Bone-in chicken breasts braised in chicken broth and Dijon get a lift from garlic, cherry tomatoes, fresh green beans and a showering of fresh mint. Serve with rice or a crusty baguette to absorb all the fragrant juices.
Who knew a soup could be so refreshing? Drinking this soup on a hot summer day feels like a cool breeze running down your throat.
The yogurt coats the chunks of lamb and, when grilled, give the meat a rich and rounded charred flavor. This marinade works well on just about any cut of meat, though we find that it somehow complements lamb the best. Add another 1/2 teaspoon of red pepper flakes for some heat.
Doesn't this recipe sound good? It is. If you'd like some ideas about what to eat with it, click on the "goes with..." tab to the left. For the lowdown on ingredients, techniques and tools, click on "related tips."
This cooling cucumber soup is flavored with nutty almonds, a tart apple and aromatic mint. It's a perfect light lunch on a hot summer day. The raw garlic will definitely be noticed, so if you'd rather not have a strong garlic flavor, use only one clove.
The combination of yogurt and mint creates a refereshing and creamy marinade. Try this summery chicken dish with one of the great sides or desserts from our "goes with" menu to the left for a perfect warm-weather meal.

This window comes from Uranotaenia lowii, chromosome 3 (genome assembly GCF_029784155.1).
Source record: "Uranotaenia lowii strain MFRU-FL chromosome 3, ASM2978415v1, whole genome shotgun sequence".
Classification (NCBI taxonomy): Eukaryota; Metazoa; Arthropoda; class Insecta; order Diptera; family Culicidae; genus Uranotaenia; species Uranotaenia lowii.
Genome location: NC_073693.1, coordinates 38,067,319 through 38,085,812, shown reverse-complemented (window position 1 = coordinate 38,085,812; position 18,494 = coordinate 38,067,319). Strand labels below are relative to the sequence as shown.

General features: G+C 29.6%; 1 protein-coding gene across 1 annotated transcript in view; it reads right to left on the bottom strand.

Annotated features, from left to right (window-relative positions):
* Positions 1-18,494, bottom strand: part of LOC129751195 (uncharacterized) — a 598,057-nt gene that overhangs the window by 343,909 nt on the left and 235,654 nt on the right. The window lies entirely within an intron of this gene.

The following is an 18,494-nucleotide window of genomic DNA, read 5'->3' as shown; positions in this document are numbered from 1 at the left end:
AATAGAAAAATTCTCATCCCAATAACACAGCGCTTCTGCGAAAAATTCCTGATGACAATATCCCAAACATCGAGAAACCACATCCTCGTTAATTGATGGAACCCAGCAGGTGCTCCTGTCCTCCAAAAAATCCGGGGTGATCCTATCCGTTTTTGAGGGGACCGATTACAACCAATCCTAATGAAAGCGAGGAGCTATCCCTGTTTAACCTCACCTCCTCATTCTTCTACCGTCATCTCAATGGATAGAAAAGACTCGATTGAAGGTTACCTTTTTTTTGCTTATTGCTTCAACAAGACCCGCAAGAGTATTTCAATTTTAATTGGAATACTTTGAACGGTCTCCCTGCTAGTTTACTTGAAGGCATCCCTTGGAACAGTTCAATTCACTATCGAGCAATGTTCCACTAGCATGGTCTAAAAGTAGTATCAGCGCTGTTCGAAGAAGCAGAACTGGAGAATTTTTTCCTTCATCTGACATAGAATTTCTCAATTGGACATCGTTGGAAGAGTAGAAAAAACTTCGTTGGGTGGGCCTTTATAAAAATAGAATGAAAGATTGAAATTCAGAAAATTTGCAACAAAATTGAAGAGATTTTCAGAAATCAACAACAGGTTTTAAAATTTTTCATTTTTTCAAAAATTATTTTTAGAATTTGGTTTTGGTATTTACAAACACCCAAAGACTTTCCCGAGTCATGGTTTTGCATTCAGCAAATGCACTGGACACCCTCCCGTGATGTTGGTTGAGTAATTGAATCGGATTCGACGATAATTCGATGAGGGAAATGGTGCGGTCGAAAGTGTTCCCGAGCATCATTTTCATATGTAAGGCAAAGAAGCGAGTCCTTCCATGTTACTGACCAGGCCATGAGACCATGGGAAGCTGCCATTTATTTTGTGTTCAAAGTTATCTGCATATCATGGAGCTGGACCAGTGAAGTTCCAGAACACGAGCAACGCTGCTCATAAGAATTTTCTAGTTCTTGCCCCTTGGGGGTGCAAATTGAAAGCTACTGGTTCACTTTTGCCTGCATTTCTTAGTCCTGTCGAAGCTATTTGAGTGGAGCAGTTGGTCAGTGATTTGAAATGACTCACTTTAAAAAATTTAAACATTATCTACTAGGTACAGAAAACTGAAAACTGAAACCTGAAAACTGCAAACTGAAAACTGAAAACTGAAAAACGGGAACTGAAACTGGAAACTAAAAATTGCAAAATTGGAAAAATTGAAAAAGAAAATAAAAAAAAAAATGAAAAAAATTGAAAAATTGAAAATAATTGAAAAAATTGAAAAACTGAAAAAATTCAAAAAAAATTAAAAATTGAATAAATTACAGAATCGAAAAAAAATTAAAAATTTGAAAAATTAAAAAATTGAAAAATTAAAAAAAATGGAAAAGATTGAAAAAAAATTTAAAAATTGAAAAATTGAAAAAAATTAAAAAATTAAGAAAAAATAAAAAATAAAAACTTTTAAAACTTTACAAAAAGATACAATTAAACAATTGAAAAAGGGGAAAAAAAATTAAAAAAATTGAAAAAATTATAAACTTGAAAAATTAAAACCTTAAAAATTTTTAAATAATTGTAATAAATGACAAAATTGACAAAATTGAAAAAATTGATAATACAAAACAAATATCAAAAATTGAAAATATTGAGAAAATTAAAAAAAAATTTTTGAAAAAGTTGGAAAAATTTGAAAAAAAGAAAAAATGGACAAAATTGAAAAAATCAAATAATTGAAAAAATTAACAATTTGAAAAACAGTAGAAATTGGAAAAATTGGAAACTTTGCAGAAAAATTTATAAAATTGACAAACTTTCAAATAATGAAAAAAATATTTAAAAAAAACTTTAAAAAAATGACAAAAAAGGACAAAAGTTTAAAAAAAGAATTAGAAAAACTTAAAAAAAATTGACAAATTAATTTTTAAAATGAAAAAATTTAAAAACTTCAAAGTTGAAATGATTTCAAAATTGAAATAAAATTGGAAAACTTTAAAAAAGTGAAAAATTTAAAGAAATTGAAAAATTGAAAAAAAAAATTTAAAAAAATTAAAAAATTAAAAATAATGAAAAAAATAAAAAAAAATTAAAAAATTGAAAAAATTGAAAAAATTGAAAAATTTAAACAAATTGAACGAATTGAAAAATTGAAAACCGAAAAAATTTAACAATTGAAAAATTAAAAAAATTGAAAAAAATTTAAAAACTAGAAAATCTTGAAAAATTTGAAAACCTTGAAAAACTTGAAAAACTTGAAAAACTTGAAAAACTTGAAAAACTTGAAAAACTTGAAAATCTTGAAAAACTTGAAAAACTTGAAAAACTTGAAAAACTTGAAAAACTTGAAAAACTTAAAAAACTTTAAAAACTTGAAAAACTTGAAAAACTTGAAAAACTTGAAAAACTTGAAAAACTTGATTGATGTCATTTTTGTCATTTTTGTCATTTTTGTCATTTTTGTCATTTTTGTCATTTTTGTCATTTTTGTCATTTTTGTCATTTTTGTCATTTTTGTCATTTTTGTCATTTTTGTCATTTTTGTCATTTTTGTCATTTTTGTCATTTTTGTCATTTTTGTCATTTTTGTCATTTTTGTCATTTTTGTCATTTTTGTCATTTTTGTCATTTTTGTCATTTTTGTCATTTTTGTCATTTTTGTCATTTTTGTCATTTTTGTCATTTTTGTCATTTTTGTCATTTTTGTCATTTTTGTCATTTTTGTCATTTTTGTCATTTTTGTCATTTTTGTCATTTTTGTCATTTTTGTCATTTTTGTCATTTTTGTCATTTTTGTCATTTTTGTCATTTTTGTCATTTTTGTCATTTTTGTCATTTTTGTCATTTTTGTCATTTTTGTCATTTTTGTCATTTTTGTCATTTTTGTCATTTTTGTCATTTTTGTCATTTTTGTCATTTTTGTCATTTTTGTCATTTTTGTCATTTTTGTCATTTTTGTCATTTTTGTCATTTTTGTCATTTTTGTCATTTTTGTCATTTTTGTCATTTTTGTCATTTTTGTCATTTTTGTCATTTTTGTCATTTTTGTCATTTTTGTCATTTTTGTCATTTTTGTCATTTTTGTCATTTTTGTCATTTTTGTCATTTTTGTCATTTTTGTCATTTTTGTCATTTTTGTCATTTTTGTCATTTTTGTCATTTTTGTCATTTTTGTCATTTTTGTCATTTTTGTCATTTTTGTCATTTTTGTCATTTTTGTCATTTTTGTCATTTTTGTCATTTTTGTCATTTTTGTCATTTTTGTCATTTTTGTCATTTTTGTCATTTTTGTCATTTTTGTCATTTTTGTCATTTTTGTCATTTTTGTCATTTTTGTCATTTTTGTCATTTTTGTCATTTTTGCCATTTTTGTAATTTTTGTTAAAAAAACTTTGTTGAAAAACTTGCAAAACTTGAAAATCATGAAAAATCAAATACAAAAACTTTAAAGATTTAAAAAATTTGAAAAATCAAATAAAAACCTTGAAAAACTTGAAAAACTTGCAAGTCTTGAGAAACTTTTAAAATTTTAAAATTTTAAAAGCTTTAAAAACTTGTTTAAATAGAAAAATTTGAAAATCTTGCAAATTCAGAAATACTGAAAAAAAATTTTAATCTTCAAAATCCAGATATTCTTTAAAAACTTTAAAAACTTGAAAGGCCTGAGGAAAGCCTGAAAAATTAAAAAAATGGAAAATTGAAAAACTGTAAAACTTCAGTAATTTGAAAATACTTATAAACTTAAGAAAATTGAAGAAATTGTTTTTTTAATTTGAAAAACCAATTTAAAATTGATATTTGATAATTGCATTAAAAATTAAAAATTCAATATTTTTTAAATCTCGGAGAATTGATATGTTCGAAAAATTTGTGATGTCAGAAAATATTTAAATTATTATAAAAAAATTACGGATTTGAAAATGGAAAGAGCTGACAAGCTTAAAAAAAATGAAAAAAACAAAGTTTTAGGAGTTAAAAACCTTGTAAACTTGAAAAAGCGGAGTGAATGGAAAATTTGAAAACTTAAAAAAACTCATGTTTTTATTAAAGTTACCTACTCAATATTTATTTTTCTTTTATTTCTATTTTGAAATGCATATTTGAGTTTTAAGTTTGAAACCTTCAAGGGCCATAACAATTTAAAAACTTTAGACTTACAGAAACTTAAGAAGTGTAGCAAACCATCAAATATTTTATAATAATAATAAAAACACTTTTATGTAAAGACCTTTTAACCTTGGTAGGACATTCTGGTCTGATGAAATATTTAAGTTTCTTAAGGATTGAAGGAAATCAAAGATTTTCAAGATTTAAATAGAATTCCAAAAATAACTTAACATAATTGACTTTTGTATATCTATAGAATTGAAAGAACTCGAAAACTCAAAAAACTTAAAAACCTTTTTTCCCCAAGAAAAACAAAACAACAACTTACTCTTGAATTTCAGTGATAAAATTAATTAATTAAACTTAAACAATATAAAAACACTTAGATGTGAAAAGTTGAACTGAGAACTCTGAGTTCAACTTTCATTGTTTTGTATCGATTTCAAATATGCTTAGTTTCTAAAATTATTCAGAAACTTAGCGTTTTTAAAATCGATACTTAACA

Raita is a common condiment to southeast asian cooking - the yogurt and cucumber can cool the palate after spicy dishes. Try it as a side to spicy foods, or as a dip for sliced vegetables.
This cold soup is a breath of fresh air any muggy summer day - a refreshing sip with a bit of spice.
There are so many vibrant flavors in this dish. You can tone up or down the spiciness to match your taste by adding less of the red pepper flakes.
Pineapple and beef are an underrated combination. When you throw in the tartness and acidity of tomatoes, the earthiness and umami taste of mushrooms, a flavorful herb and soy marinade, and grill it all on a skewer -- let's just say there's a lot going on.
This carrot mint salad is so simple and easy to make, it's one of our favorites, especially at the last minute. The tang of the vinegar, brightness of the mint and crunch of the carrots are an ideal foil for rich braised or roasted meats. Add a few currants for a surprising sweet note.
Plain yogurt does just fine for this refreshingly bright marinade, but you could easily substitute some thicker Greek yogurt for a slightly more sour tang to contrast with the meaty lamb chops - a Mediterranean touch. Don't blame us if you become mildly addicted to the Greek yogurt.